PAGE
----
In the 1950s, benzodiazepine drugs were first introduced by pharmaceutical manufacturers. These drugs were found to treat a wide range of problems, including anxiety, panic attacks, insomnia, muscle spasms, nervous tics, even ringing in the ears, better known as tinnitus.
By the 1960s, the most famous of all the “benzos,” as they were called, was introduced. Valium quickly became one of the most popular drugs of the 1960s and 1970s. Not only did patients love them, but doctors did as well. When patients came to their offices with indeterminate illnesses, many doctors believed the best thing they should do was to prescribe a medication, nonetheless, and that go-to medication was Valium.
While there were some concerns about the long-term effects of Valium, these were overlooked because, well, the drug was easy to prescribe and inexpensive, it made people feel good, and it did treat a variety of ailments. But soon, concerns began to mount.
You see, Valium, and most of the other benzos, are made of chemical compounds similar to the addictive compounds found in heroin. When it made headlines that Valium had significant addictive drawbacks, doctors stopped prescribing the pill, resulting in millions of people experiencing—almost overnight—withdrawal symptoms. Some people could no longer work, relationships and marriages came apart, and some patients were left with permanent effects such as memory loss.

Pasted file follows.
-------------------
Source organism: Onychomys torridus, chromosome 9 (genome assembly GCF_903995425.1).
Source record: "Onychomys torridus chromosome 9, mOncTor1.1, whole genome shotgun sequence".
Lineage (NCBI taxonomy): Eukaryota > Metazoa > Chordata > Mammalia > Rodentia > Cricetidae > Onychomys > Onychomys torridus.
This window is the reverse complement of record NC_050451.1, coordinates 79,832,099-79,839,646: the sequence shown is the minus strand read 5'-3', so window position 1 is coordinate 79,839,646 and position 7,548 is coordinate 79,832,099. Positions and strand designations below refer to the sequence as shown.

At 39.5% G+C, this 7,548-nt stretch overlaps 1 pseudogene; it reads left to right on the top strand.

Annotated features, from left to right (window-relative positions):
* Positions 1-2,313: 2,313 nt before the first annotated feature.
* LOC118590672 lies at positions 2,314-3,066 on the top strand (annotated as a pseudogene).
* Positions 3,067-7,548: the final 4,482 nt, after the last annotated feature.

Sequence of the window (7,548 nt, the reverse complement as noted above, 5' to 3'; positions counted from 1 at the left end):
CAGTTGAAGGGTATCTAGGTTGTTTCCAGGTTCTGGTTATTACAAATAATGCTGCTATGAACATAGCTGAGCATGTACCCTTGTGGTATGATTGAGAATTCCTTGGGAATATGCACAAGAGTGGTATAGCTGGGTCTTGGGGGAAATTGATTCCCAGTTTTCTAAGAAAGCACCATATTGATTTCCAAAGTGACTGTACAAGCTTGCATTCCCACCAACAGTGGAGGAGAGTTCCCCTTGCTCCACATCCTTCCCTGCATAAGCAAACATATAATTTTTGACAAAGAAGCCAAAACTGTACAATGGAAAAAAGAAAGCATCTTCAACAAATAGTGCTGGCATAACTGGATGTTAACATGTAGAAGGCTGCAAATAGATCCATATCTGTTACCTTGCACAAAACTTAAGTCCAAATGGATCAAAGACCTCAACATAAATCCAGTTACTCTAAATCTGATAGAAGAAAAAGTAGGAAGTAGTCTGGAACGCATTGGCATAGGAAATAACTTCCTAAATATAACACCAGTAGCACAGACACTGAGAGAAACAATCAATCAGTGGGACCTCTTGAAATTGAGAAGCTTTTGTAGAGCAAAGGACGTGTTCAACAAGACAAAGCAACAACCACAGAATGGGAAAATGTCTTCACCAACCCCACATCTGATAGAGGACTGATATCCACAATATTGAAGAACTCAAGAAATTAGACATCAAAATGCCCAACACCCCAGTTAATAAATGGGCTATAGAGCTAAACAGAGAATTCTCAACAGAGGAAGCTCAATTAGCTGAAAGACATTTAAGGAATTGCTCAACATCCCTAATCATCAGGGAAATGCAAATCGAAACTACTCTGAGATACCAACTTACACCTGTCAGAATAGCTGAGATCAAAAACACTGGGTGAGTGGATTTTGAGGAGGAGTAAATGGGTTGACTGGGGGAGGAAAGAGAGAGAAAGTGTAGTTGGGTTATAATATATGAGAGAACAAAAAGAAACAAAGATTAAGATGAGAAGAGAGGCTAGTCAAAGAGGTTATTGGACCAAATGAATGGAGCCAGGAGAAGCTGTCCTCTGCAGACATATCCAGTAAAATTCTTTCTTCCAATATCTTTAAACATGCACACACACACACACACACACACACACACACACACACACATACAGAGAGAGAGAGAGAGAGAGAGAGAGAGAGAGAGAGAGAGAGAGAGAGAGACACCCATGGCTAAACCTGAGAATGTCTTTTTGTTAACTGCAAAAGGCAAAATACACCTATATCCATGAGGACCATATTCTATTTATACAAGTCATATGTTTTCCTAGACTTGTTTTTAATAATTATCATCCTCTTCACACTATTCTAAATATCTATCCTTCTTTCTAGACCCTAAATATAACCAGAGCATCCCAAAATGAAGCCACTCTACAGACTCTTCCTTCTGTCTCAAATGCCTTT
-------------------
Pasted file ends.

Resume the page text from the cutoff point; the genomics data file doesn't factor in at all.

This overprescribing of Valium is an example of what is commonly referred to as the “precautionary principle.” The term was developed in the 1970s. While it does have different definitions—including some legal definitions—it typically applies to products that are introduced whose long-term effects are little known or, if they are known, overlooked. This is especially true for products used to address an immediate problem or an emergency or crisis.
Lead in Paint
An example closer to home for many facility managers is lead in paint. The use of lead in paint dates back to the 4th Century BC. It was added because it helped paint better adhere to surfaces, allowed for more pigments to be developed, and helped the paint last longer. Instead of repainting walls every two or three years, repainting could be stretched to every four or more years when lead was added to the formulation.
However, concerns about lead in paint date back to 1786 when Benjamin Franklin warned an artist friend about the hazards of lead in paint. Even Sherwin-Williams, one of the world’s oldest and largest paint manufacturers, noted in its July 1904 monthly publication that a French expert had determined lead paint is “poisonous in large degree both for workmen and for the inhabitants of a house painted with lead colors.”
But even with these warnings, it would take more than 80 years before one country after another started banning lead, not only in paint but for other uses as well. Once again, we see the precautionary principle at work. We knew there were problems with lead in paint. Even one of the largest paint manufacturers in the world knew it 120 years ago. However, this was overlooked. Instead, we focused on the more immediate benefits of lead paint.